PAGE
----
Campaign Legal Center and OpenSecrets sue the FEC for delayed response to transparency rulemaking petition

WASHINGTON, D.C. – On October 20th, Campaign Legal Center (CLC) and OpenSecrets filed a lawsuit against the Federal Election Commission (FEC) for failing to respond to a 2019 petition filed jointly by both organizations requesting that the agency create new disclosure rules for “special-purpose” accounts maintained by national political party committees. 

Special-purpose accounts can be used to manage party headquarters, organize presidential nominating conventions and fund legal proceedings. Congress amended the Federal Election Campaign Act (FECA) in 2014 so as to enable these accounts and allow them to accept funds up to three times higher than the general contribution limit for national party committees (currently at $41,300 per year). These provisions, also known as the “Cromnibus” amendments, were created by an omnibus government funding package without any details on the permissible uses or reporting requirements for these accounts. 

“Voters have a right to know where parties and campaigns are getting their donations from so that they can make clear-eyed assessments of ads and other communications from those entities on their way to the voting booth,” says Trevor Potter, Campaign Legal Center President and Republican former Chairman of the Federal Election Commission. “Unfortunately, national political party committees currently have free rein to hide information about funds added to and taken from supercharged, special-purpose accounts because of the FEC’s failure to require transparency. The FEC must do its job and stop delaying voters’ access to the detailed and accurate campaign finance information they need to make informed decisions.”  

“The 2024 elections are around the corner, but the FEC continues to drag its feet on creating long-overdue disclosure rules,” said Sheila Krumholz, Executive Director of OpenSecrets. “OpenSecrets is proud to join Campaign Legal Center in calling on the FEC to finally ensure that voters have the information they need to understand who’s paying for our elections and to consider why. We are committed to shining a light on money in politics, and this lawsuit underscores the necessity of a transparent campaign finance system to do so. Without the FEC’s action, the American people are left in the dark about the true sources of funding behind political party committees.”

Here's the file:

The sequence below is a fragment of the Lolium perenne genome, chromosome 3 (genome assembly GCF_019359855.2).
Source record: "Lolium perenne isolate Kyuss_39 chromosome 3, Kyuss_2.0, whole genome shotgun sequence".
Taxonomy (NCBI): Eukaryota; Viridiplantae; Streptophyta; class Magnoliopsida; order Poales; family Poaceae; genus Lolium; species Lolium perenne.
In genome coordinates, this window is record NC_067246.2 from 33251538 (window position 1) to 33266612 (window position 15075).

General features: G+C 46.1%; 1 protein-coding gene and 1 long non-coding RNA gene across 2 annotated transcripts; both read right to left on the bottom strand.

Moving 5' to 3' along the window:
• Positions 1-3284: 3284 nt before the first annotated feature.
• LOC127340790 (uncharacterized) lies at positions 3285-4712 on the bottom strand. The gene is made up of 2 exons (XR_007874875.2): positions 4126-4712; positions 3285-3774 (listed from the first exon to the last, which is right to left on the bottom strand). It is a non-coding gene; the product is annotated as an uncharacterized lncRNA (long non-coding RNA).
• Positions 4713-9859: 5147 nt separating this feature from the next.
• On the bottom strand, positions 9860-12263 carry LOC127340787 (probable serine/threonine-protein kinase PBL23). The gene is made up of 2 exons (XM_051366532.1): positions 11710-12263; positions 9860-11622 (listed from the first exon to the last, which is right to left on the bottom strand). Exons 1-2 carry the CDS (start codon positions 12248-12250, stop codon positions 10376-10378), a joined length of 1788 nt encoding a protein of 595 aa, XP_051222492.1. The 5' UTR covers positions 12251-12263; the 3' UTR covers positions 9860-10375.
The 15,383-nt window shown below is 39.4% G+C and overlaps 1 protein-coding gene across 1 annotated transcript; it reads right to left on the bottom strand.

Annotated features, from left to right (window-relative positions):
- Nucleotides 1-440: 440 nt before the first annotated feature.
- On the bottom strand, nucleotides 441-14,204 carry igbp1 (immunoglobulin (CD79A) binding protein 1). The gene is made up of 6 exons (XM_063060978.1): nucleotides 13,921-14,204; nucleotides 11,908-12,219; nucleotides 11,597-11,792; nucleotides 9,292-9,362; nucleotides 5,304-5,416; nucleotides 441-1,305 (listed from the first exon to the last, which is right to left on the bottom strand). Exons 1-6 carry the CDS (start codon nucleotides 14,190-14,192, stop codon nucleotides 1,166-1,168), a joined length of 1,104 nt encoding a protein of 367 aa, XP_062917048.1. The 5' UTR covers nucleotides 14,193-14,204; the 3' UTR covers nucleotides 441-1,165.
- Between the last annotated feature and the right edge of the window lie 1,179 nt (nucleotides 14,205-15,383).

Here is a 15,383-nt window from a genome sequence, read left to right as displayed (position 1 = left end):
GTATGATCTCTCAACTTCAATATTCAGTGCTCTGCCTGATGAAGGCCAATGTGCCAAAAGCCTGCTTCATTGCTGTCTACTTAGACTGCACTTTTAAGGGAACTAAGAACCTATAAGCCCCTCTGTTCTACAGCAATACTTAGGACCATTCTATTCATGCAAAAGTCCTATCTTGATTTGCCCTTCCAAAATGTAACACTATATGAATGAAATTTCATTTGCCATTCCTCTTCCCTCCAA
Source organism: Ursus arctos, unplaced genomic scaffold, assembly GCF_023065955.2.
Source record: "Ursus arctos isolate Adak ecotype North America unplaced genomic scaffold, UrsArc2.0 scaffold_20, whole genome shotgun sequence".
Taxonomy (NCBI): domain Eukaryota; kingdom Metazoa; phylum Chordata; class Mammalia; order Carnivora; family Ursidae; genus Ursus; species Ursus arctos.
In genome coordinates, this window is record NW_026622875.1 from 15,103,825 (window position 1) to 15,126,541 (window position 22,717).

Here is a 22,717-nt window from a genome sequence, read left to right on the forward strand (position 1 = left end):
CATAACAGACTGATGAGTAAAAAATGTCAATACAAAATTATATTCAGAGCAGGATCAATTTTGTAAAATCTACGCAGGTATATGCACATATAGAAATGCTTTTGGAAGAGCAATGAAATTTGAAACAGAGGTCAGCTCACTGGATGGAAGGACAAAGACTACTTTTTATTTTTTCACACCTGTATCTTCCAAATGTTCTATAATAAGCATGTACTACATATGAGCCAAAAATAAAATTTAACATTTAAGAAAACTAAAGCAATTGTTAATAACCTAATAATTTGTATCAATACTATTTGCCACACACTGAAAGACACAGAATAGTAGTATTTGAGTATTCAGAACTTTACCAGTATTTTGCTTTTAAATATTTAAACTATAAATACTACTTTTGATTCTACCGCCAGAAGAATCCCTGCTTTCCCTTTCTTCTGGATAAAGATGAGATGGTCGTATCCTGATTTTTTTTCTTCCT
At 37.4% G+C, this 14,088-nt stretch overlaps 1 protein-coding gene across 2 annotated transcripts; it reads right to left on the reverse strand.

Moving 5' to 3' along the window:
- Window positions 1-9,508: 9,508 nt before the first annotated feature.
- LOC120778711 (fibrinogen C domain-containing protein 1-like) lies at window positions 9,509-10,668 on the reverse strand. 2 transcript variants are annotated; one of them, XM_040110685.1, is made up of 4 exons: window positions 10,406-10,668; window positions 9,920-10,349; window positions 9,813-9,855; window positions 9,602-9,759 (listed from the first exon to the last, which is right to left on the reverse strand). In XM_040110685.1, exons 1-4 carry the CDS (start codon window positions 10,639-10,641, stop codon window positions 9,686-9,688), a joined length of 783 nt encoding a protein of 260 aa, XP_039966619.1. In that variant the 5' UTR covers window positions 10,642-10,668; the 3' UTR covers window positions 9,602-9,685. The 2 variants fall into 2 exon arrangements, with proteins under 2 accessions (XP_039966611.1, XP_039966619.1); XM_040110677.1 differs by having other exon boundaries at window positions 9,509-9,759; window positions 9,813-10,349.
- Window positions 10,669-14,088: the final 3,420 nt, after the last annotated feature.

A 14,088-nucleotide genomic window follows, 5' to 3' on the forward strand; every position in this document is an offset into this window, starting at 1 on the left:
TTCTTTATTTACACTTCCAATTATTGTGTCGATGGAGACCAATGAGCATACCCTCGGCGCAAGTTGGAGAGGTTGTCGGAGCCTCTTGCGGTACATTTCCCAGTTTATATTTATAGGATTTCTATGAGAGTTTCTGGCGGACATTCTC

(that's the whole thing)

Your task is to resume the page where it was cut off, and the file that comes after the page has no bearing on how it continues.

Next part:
Each national party currently operates up to seven special-purpose accounts. An individual can contribute up to $247,800 per account, or over $1.7 million total, to a single party for the current two-year 2023-2024 election cycle. But inconsistent reporting practices by national party committees prompted CLC and OpenSecrets to file the 2019 rulemaking petition (linked here) with the FEC, and two subsequent comments thereafter, to require detailed reporting of all monetary transactions involving these accounts with the goal of increasing transparency. 

The FEC’s non-response to CLC and OpenSecrets for over four years prompted both organizations to jointly file a lawsuit challenging the agency’s unreasonable delay in addressing this matter. 

As the sole agency tasked with enforcing federal campaign finance laws, the FEC needs to provide rules that ensure national political party committees can follow the transparency requirements previously amended by FECA. The current system makes it easy for these entities to pick and choose how they report, to the detriment of a transparent and more functional electoral system. 

Repeated failures by the FEC to maintain oversight over our campaign finance laws have resulted in an explosion in secret spending, rigging our politics in favor of special interests. Seeking to ensure that all Americans get the transparency they deserve, CLC and OpenSecrets are stepping up to prod the FEC into action to promote more accountability.